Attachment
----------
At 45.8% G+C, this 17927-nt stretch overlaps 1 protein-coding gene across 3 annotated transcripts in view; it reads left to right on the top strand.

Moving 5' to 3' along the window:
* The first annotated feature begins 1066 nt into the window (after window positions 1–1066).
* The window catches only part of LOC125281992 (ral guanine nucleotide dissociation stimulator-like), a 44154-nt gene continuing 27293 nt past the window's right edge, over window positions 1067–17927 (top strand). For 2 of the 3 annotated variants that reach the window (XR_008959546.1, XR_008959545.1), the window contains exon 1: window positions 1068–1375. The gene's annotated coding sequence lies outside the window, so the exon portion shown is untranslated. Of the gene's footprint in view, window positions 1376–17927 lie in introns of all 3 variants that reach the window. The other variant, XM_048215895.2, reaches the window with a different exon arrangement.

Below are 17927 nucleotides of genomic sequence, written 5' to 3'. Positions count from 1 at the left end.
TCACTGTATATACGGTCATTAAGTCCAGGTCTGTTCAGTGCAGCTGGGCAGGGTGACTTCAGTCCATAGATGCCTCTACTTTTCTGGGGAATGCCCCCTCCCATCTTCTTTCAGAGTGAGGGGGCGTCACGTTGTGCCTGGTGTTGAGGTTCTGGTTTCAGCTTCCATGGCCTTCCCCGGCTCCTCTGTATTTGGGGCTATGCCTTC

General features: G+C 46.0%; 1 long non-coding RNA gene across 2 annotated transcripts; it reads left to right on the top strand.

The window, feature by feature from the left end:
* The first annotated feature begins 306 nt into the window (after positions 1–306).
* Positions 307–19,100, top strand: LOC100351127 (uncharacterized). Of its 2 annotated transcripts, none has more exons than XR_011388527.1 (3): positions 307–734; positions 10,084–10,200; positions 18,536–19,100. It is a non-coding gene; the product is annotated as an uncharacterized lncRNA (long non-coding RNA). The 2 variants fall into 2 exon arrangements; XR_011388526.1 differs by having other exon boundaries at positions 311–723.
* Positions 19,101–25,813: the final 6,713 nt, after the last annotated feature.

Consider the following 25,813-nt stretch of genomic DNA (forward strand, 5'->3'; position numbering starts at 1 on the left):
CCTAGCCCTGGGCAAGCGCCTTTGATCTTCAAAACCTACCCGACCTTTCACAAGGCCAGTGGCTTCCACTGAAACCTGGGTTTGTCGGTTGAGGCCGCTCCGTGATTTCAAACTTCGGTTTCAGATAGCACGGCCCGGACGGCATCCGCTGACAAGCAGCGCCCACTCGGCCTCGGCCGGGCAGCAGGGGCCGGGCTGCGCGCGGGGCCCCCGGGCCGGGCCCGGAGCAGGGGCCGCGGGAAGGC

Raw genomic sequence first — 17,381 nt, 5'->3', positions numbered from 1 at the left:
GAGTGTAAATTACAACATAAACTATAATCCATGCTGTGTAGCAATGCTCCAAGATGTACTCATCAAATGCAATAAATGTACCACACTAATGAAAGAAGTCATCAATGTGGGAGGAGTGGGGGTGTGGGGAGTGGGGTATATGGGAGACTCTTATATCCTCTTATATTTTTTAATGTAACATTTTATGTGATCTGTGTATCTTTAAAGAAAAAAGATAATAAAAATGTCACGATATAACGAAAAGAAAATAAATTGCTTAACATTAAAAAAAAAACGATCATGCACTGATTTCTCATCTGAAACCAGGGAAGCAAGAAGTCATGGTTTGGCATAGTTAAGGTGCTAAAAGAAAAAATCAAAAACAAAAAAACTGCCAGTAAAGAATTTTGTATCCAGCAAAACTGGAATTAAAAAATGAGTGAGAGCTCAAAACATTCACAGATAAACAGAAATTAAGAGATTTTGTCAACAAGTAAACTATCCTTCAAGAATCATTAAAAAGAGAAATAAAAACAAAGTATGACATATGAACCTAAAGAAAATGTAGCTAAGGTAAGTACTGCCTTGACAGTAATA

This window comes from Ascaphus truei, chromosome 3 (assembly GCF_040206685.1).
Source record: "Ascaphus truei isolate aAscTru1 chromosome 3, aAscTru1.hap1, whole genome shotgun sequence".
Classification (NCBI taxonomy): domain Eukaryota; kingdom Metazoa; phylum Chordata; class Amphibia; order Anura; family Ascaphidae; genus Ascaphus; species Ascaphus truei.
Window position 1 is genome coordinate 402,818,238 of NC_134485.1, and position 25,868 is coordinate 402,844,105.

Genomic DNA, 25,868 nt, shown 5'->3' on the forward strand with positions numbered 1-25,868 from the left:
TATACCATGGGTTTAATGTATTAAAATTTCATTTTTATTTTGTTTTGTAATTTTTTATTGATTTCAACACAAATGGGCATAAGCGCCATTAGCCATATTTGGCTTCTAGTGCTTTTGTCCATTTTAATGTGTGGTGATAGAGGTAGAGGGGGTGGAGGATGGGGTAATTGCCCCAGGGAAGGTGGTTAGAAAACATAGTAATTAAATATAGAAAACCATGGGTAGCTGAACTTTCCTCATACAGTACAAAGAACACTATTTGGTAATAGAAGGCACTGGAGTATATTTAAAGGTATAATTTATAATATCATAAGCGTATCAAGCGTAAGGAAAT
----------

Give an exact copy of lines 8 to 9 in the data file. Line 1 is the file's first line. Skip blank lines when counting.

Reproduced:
The window, feature by feature from the left end:
* The first annotated feature begins 306 nt into the window (after positions 1–306).